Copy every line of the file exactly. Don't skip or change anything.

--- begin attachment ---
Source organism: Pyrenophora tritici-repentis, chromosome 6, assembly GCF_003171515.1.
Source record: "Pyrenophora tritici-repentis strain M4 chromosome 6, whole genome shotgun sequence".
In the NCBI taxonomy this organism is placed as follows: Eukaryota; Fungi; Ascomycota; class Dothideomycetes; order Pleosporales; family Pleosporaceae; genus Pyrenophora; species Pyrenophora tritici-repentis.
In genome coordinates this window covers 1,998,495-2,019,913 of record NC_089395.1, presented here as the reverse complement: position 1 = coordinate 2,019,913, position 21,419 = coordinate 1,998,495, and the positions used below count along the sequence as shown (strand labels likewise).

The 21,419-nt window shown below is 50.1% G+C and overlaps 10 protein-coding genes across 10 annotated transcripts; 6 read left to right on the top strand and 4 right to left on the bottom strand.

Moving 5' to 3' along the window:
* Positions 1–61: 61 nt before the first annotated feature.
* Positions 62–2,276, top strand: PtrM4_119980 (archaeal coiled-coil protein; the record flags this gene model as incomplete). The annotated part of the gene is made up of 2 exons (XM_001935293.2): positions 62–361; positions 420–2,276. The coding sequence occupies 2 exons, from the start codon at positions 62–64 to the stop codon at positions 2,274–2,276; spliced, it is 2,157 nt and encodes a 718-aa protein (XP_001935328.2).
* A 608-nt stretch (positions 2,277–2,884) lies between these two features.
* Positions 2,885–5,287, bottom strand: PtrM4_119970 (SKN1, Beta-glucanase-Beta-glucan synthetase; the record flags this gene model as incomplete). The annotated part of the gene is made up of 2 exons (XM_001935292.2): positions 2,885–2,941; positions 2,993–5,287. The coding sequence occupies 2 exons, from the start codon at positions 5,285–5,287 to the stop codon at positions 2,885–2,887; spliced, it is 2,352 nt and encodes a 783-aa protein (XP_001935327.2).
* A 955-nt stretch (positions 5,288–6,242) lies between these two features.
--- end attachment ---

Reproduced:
Source organism: Pyrenophora tritici-repentis, chromosome 6, assembly GCF_003171515.1.
Source record: "Pyrenophora tritici-repentis strain M4 chromosome 6, whole genome shotgun sequence".
In the NCBI taxonomy this organism is placed as follows: Eukaryota; Fungi; Ascomycota; class Dothideomycetes; order Pleosporales; family Pleosporaceae; genus Pyrenophora; species Pyrenophora tritici-repentis.
In genome coordinates this window covers 1,998,495-2,019,913 of record NC_089395.1, presented here as the reverse complement: position 1 = coordinate 2,019,913, position 21,419 = coordinate 1,998,495, and the positions used below count along the sequence as shown (strand labels likewise).

The 21,419-nt window shown below is 50.1% G+C and overlaps 10 protein-coding genes across 10 annotated transcripts; 6 read left to right on the top strand and 4 right to left on the bottom strand.

Moving 5' to 3' along the window:
* Positions 1–61: 61 nt before the first annotated feature.
* Positions 62–2,276, top strand: PtrM4_119980 (archaeal coiled-coil protein; the record flags this gene model as incomplete). The annotated part of the gene is made up of 2 exons (XM_001935293.2): positions 62–361; positions 420–2,276. The coding sequence occupies 2 exons, from the start codon at positions 62–64 to the stop codon at positions 2,274–2,276; spliced, it is 2,157 nt and encodes a 718-aa protein (XP_001935328.2).
* A 608-nt stretch (positions 2,277–2,884) lies between these two features.
* Positions 2,885–5,287, bottom strand: PtrM4_119970 (SKN1, Beta-glucanase-Beta-glucan synthetase; the record flags this gene model as incomplete). The annotated part of the gene is made up of 2 exons (XM_001935292.2): positions 2,885–2,941; positions 2,993–5,287. The coding sequence occupies 2 exons, from the start codon at positions 5,285–5,287 to the stop codon at positions 2,885–2,887; spliced, it is 2,352 nt and encodes a 783-aa protein (XP_001935327.2).
* A 955-nt stretch (positions 5,288–6,242) lies between these two features.